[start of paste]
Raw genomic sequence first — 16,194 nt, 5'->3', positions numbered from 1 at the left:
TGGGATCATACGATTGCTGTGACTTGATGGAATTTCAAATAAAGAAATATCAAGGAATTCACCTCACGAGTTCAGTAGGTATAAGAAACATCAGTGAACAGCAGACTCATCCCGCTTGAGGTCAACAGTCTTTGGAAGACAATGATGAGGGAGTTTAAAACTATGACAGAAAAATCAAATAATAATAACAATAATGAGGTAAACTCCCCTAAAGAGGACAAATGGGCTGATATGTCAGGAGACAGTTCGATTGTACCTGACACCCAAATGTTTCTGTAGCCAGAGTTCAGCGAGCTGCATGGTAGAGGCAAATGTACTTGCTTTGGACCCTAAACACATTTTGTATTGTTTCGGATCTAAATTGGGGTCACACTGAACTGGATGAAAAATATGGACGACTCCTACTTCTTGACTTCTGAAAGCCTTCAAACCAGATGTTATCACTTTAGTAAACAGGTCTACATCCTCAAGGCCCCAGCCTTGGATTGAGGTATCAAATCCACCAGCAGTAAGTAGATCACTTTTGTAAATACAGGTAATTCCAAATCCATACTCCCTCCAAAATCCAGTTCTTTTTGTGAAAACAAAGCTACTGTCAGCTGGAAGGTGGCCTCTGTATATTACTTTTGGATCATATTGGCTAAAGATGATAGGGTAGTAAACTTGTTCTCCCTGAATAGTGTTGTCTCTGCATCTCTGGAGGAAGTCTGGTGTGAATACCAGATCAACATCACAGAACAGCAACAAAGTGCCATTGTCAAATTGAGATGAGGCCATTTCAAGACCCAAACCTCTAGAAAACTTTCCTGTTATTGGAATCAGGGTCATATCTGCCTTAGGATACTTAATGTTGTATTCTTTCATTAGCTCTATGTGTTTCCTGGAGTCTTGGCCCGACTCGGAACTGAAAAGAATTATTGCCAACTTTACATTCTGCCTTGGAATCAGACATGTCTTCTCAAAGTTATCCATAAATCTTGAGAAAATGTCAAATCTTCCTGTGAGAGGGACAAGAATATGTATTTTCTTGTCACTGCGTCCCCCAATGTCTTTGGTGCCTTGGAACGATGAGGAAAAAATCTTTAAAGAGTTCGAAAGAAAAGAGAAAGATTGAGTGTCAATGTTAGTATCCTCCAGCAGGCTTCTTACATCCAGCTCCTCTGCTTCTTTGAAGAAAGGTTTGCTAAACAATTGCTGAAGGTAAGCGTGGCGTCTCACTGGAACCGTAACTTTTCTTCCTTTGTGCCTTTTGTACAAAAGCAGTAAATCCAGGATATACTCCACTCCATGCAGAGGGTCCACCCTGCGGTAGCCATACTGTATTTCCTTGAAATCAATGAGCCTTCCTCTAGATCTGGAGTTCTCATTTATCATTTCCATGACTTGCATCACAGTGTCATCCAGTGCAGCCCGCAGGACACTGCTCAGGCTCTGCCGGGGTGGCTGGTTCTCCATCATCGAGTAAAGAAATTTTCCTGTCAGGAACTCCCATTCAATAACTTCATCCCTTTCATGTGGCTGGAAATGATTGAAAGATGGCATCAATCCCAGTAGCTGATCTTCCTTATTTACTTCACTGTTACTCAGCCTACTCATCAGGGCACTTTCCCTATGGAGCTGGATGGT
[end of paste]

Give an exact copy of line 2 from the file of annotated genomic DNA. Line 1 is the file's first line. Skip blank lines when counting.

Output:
TGGGATCATACGATTGCTGTGACTTGATGGAATTTCAAATAAAGAAATATCAAGGAATTCACCTCACGAGTTCAGTAGGTATAAGAAACATCAGTGAACAGCAGACTCATCCCGCTTGAGGTCAACAGTCTTTGGAAGACAATGATGAGGGAGTTTAAAACTATGACAGAAAAATCAAATAATAATAACAATAATGAGGTAAACTCCCCTAAAGAGGACAAATGGGCTGATATGTCAGGAGACAGTTCGATTGTACCTGACACCCAAATGTTTCTGTAGCCAGAGTTCAGCGAGCTGCATGGTAGAGGCAAATGTACTTGCTTTGGACCCTAAACACATTTTGTATTGTTTCGGATCTAAATTGGGGTCACACTGAACTGGATGAAAAATATGGACGACTCCTACTTCTTGACTTCTGAAAGCCTTCAAACCAGATGTTATCACTTTAGTAAACAGGTCTACATCCTCAAGGCCCCAGCCTTGGATTGAGGTATCAAATCCACCAGCAGTAAGTAGATCACTTTTGTAAATACAGGTAATTCCAAATCCATACTCCCTCCAAAATCCAGTTCTTTTTGTGAAAACAAAGCTACTGTCAGCTGGAAGGTGGCCTCTGTATATTACTTTTGGATCATATTGGCTAAAGATGATAGGGTAGTAAACTTGTTCTCCCTGAATAGTGTTGTCTCTGCATCTCTGGAGGAAGTCTGGTGTGAATACCAGATCAACATCACAGAACAGCAACAAAGTGCCATTGTCAAATTGAGATGAGGCCATTTCAAGACCCAAACCTCTAGAAAACTTTCCTGTTATTGGAATCAGGGTCATATCTGCCTTAGGATACTTAATGTTGTATTCTTTCATTAGCTCTATGTGTTTCCTGGAGTCTTGGCCCGACTCGGAACTGAAAAGAATTATTGCCAACTTTACATTCTGCCTTGGAATCAGACATGTCTTCTCAAAGTTATCCATAAATCTTGAGAAAATGTCAAATCTTCCTGTGAGAGGGACAAGAATATGTATTTTCTTGTCACTGCGTCCCCCAATGTCTTTGGTGCCTTGGAACGATGAGGAAAAAATCTTTAAAGAGTTCGAAAGAAAAGAGAAAGATTGAGTGTCAATGTTAGTATCCTCCAGCAGGCTTCTTACATCCAGCTCCTCTGCTTCTTTGAAGAAAGGTTTGCTAAACAATTGCTGAAGGTAAGCGTGGCGTCTCACTGGAACCGTAACTTTTCTTCCTTTGTGCCTTTTGTACAAAAGCAGTAAATCCAGGATATACTCCACTCCATGCAGAGGGTCCACCCTGCGGTAGCCATACTGTATTTCCTTGAAATCAATGAGCCTTCCTCTAGATCTGGAGTTCTCATTTATCATTTCCATGACTTGCATCACAGTGTCATCCAGTGCAGCCCGCAGGACACTGCTCAGGCTCTGCCGGGGTGGCTGGTTCTCCATCATCGAGTAAAGAAATTTTCCTGTCAGGAACTCCCATTCAATAACTTCATCCCTTTCATGTGGCTGGAAATGATTGAAAGATGGCATCAATCCCAGTAGCTGATCTTCCTTATTTACTTCACTGTTACTCAGCCTACTCATCAGGGCACTTTCCCTATGGAGCTGGATGGT